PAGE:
John Fitch, one of the leading sportscar racers of the 1950s, who raced for the works Mercedes-Benz and Chevrolet teams, died yesterday at the age of 95.
After serving in the US Army Air Corps in the Second World War, which he ended as a prisoner of war, Fitch started racing regularly driving an MG TC in 1948.
He raced a Jaguar XK120 at the newly-opened Sebring circuit in 1950 and went on to become the inaugural Sports Car Club of America national champion a year later.
During 1951, he raced a variety of machinery, including the Cunningham C2 after gaining the patronage of the wealthy Briggs Cunningham, who recognised that Fitch was one of the most accomplished road racers in the United States.
He made the first of six appearances in the Le Mans 24 Hours that year, eventually being classified 18th, and ran strongly in 1952 before his Cunningham C4R's engine failed thanks to contaminated fuel.
He also made his first appearance in factory Mercedes machinery at the end of the year driving a 300SL in the Carrera Panamericana after impressing with his pace in testing at the Nurburgring earlier that year.
In 1953, he won the Sebring 12 Hours, sharing the Chrysler-engined Cunningham C4R with Phil Walters, and made the first of two starts in world championship grands prix, failing to finish in an HWM-Alta at Monza. He also finished third and won his class at Le Mans, sharing a C5R with Walters.
In his final year with Mercedes, 1955, he starred on the Mille Miglia. While Stirling Moss took the plaudits for his victory, Fitch drove superbly in a production class 300 SL, finishing fifth overall and winning the GT class - a performance he chose as his 'Race of My Life' in AUTOSPORT.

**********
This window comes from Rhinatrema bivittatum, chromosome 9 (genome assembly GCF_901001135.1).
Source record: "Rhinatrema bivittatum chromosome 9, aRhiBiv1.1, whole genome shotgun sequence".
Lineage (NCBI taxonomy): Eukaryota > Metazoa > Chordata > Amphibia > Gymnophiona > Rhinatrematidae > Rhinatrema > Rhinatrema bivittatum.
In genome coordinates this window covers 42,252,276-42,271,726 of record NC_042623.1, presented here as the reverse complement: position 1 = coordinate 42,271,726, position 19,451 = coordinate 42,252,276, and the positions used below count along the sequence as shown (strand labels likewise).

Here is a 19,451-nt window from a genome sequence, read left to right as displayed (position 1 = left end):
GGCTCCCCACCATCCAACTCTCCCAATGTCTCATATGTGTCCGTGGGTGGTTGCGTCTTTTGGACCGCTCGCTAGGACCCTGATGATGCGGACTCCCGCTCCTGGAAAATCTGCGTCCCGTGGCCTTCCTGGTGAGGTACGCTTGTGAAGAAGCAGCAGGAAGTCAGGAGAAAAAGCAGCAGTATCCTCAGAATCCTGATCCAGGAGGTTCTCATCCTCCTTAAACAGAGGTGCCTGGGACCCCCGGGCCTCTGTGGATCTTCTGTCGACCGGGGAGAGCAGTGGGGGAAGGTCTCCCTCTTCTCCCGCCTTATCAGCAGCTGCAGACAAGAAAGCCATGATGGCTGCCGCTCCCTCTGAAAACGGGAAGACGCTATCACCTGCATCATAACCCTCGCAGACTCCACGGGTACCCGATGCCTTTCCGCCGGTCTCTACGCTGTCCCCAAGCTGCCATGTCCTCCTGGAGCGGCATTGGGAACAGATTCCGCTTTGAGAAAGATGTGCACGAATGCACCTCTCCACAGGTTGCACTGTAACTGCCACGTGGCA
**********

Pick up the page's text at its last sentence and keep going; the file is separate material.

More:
But his 1955 season was also tinged with tragedy, as he was sharing the Mercedes in which team-mate Pierre Levegh crashed fatally at Le Mans, also killing over 80 spectators.
He made three more racing appearances that season, winning the RAC Tourist Trophy with Moss on the epic Dundrod circuit, finishing fourth in the Targa Florio and taking ninth in his final world championship grand prix at Monza driving a Maserati 250F.
With Mercedes then pulling out of racing, Fitch joined up with the nascent Chevrolet Corvette racing programme in a combined driving/management role, leading the team to class success at Sebring in 1956.
The rest of his racing career was spent largely in the United States, although he did appear in Europe as late as 1960, finishing eighth and taking a famous class victory with Bob Grossman in the Corvette at Le Mans.
His final race as a professional driver was at Sebring in 1966, sharing a Porsche 904 with Briggs Cunningham.
Fitch remained involved in the industry, pioneering a number of live-saving safety improvements. This includes the famous Fitch Barrier, a water or sand-filled container used on American highways to absorb crash impacts.